buying an affordable family convertible
cabriolets handle with care !
by jonathan crouch
If the 'Buying an Affordable Family Convertible' title to this piece leads you to believe one of these cars to be practical, then you've been misled. There are convertibles you can buy that comfortably seat two adults in the back but you won't find them amongst the ranks of converted drop-top family hatchbacks, the cars we're considering here.
Convertibles in the larger so-called 'Sports' or 'Luxury' classes are based on the underpinnings of much larger executive cars. Which is why models like the Saab 9-3 Convertible or Volvo's C70 Cabriolet can claim to be genuine long distance four-seaters. The problem is that these are cars that will generally cost you an awful lot more money - both to buy and to own.
If you want something more affordable, you could consider one of those cheap out-and-out sports cars, a convertible in the so-called 'Roadster' class - something like a Lotus Elise or indeed a Mazda MX-5. But these are tiny, compromised two-seaters, unable even to cope with a weekend couple's luggage, let alone kids or the weekly shop. The noise and the rock-hard sports suspension set-up can get irritating too if you're wanting an everyday car.
Which of course is why the market for 'Affordable Convertibles' has sprung up, popularised by cabriolet versions of the Vauxhall Astra, the Renault Megane, the Peugeot 308 and the Ford Focus. We've called them 'Affordable 4-Seaters' here to differentiate them from Roadsters, a class which really needs to be addressed separately. While Roadsters are generally bought as second or third cars, these hatchback-based Cabrios are usually expected to function as everyday tools, come wind, rain or snow.
So what's on offer on the new market? Here are three great choices for three very different budgets..
Before the Peugeot 206CC appeared back in 2001, the folding hard top convertible was strictly the province of luxury cars. This car changed all that leaving a lot for its 207CC replacement to live up to.
Operating the roof is simplicity itself as it is an entirely automatic operation. In other words, no more of the manual release handles that ladies used to break their fingernails on. The only manual operation consists of pressing the control button for around 25 seconds, during which time the opening or closing cycle is completed; after all four windows have been lowered automatically. To ensure optimal roof sealing and to assist the opening of the doors, the electric front windows are equipped with an "automatic window drop" system.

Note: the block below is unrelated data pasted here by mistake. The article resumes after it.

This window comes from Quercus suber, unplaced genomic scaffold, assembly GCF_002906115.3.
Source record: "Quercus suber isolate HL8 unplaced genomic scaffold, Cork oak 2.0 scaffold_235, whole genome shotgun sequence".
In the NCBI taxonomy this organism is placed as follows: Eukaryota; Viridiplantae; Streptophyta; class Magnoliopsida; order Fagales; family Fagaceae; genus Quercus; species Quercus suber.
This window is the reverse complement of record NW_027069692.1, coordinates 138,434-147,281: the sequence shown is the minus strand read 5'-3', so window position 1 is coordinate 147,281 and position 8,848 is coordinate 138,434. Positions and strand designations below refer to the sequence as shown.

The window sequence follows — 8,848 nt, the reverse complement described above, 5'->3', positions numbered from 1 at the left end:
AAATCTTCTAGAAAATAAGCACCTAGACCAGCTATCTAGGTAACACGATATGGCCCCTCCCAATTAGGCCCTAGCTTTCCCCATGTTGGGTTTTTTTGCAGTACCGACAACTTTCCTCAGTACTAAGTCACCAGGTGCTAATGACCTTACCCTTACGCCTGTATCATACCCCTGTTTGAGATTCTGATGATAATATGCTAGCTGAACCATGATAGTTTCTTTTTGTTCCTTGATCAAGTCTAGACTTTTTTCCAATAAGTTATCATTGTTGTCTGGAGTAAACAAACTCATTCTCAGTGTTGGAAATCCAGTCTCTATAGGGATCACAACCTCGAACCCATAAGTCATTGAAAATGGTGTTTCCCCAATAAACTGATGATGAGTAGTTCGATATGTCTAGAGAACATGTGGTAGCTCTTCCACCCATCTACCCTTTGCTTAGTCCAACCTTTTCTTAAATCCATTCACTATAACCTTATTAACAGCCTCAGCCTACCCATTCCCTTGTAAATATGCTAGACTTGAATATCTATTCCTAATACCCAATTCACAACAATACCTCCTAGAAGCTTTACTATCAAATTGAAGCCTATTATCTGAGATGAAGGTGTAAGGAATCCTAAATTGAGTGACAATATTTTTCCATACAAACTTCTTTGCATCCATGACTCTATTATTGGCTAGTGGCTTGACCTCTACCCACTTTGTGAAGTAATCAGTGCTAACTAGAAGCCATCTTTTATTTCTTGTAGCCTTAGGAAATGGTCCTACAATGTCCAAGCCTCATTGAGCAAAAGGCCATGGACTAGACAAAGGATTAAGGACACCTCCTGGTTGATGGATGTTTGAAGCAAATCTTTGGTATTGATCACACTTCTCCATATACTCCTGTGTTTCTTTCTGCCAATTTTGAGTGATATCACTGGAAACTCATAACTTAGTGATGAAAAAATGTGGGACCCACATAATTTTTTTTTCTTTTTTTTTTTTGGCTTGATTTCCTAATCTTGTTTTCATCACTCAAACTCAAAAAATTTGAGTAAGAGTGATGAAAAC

Three powerplants are offered and, somewhat oddly, they're all 1.6-litre 16-valve units. Two are petrols with either 120 or 150bhp, the other an economical and refined common-rail 110bhp diesel.
Ford Focus Coupe-Cabriolet
Although Ford aren't going to score any points for leading the way with the Focus Coupe-Cabriolet, they might well win some plaudits for doing a very thorough job in developing their take on the folding tin top theme.
A full four-seater, the Focus Coupe-Cabriolet may not be the answer to the family motorist's prayers but it's a lot more practical than its fun-loving agenda may suggest. The two-piece electrically-operated hard top roof operates at the touch of a button and takes just 29 seconds, with no catches, latches or levers needing to be manhandled. Once stowed in the boot, the Focus Coupe-Cabriolet's lines are a good deal more elegant, with a classic rising waistline and clean rear deck.
There are three trim levels on offer - CC-1, CC-2 and CC-3 - but all come with alloy wheels, electronically operated and heated door mirrors, a Thatcham 1 Cat alarm, a CD player and air conditioning. Three engines are offered - 1.6 and 2.0-litre petrol units, plus a 2.0-litre TDCi diesel.
Volkswagen's Golf-based Eos coupe convertible has been on sale for a little time now and in the potent the flagship 210PS 2.0-litre TSI petrol unit we look at here, it feels truly fast.
This Golf GTI unit means that the eos will crest sixty from rest in 7.8s on the way to 148mph. Over 60 per cent of Eos customers though, opt to fill their cars from the back pump, choosing the 140PS 2.0 TDI diesel variant which wafts you along on a wave of torque and feels faster than the 10.3s 0-60mph time would suggest. Both these 2.0-litre models come with the option of a clever 6-speed twin-clutch semi-automatic DSG gearbox with lightening quick changes but a price tag which will take your total outlay well above the £25,000 mark.
The 1.4-litre TSI petrol models offer an alternative, but perhaps no less appealing, combination of virtues. There's a 160PS variant that's not much slower than the top 2.0-litre petrol turbo, but the model driven here is the entry-level 122PS 1.4-litre TSI petrol unit, which manages rest to sixty in 10.9s on the way to 123mph.
So, the Volkswagen Eos is a coupe convertible that can entertain with a bit of smooth, open road ahead of it. Its folding metal roof is the classiest of its genre, going from overhead to out of sight in a matter of seconds. Plus it also includes a system that incorporates a sliding glass sunroof.
Whatever you decide upon, choose soon - and make the most of it.